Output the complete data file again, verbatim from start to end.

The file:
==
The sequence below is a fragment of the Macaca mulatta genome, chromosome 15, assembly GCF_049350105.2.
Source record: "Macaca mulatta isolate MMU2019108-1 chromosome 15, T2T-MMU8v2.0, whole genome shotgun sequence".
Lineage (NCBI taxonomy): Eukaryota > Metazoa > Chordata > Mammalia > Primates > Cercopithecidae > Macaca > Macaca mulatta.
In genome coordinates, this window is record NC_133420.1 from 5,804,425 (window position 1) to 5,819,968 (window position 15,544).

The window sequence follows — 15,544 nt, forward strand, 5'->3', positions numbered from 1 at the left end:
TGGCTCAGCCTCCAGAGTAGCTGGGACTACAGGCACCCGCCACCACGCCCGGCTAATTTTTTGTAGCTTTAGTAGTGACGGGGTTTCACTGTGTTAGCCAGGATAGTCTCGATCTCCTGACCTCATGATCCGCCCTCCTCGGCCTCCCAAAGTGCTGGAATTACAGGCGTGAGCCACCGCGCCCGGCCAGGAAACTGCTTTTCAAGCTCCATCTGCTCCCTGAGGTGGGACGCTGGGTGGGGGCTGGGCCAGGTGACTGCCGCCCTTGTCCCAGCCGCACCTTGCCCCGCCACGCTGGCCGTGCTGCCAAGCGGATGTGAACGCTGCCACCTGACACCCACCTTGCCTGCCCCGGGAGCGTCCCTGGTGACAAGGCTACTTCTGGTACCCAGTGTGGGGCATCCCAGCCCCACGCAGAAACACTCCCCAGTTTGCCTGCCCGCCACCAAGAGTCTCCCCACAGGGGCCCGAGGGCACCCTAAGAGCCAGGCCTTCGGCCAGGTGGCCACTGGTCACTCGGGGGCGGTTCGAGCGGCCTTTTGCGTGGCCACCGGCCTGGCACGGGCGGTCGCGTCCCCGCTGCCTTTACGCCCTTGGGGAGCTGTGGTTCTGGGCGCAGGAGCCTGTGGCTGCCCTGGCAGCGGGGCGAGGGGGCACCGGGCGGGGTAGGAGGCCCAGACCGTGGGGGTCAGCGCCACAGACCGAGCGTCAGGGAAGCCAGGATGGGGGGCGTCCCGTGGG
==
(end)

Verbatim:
The sequence below is a fragment of the Macaca mulatta genome, chromosome 15, assembly GCF_049350105.2.
Source record: "Macaca mulatta isolate MMU2019108-1 chromosome 15, T2T-MMU8v2.0, whole genome shotgun sequence".
Lineage (NCBI taxonomy): Eukaryota > Metazoa > Chordata > Mammalia > Primates > Cercopithecidae > Macaca > Macaca mulatta.
In genome coordinates, this window is record NC_133420.1 from 5,804,425 (window position 1) to 5,819,968 (window position 15,544).

The window sequence follows — 15,544 nt, forward strand, 5'->3', positions numbered from 1 at the left end:
TGGCTCAGCCTCCAGAGTAGCTGGGACTACAGGCACCCGCCACCACGCCCGGCTAATTTTTTGTAGCTTTAGTAGTGACGGGGTTTCACTGTGTTAGCCAGGATAGTCTCGATCTCCTGACCTCATGATCCGCCCTCCTCGGCCTCCCAAAGTGCTGGAATTACAGGCGTGAGCCACCGCGCCCGGCCAGGAAACTGCTTTTCAAGCTCCATCTGCTCCCTGAGGTGGGACGCTGGGTGGGGGCTGGGCCAGGTGACTGCCGCCCTTGTCCCAGCCGCACCTTGCCCCGCCACGCTGGCCGTGCTGCCAAGCGGATGTGAACGCTGCCACCTGACACCCACCTTGCCTGCCCCGGGAGCGTCCCTGGTGACAAGGCTACTTCTGGTACCCAGTGTGGGGCATCCCAGCCCCACGCAGAAACACTCCCCAGTTTGCCTGCCCGCCACCAAGAGTCTCCCCACAGGGGCCCGAGGGCACCCTAAGAGCCAGGCCTTCGGCCAGGTGGCCACTGGTCACTCGGGGGCGGTTCGAGCGGCCTTTTGCGTGGCCACCGGCCTGGCACGGGCGGTCGCGTCCCCGCTGCCTTTACGCCCTTGGGGAGCTGTGGTTCTGGGCGCAGGAGCCTGTGGCTGCCCTGGCAGCGGGGCGAGGGGGCACCGGGCGGGGTAGGAGGCCCAGACCGTGGGGGTCAGCGCCACAGACCGAGCGTCAGGGAAGCCAGGATGGGGGGCGTCCCGTGGG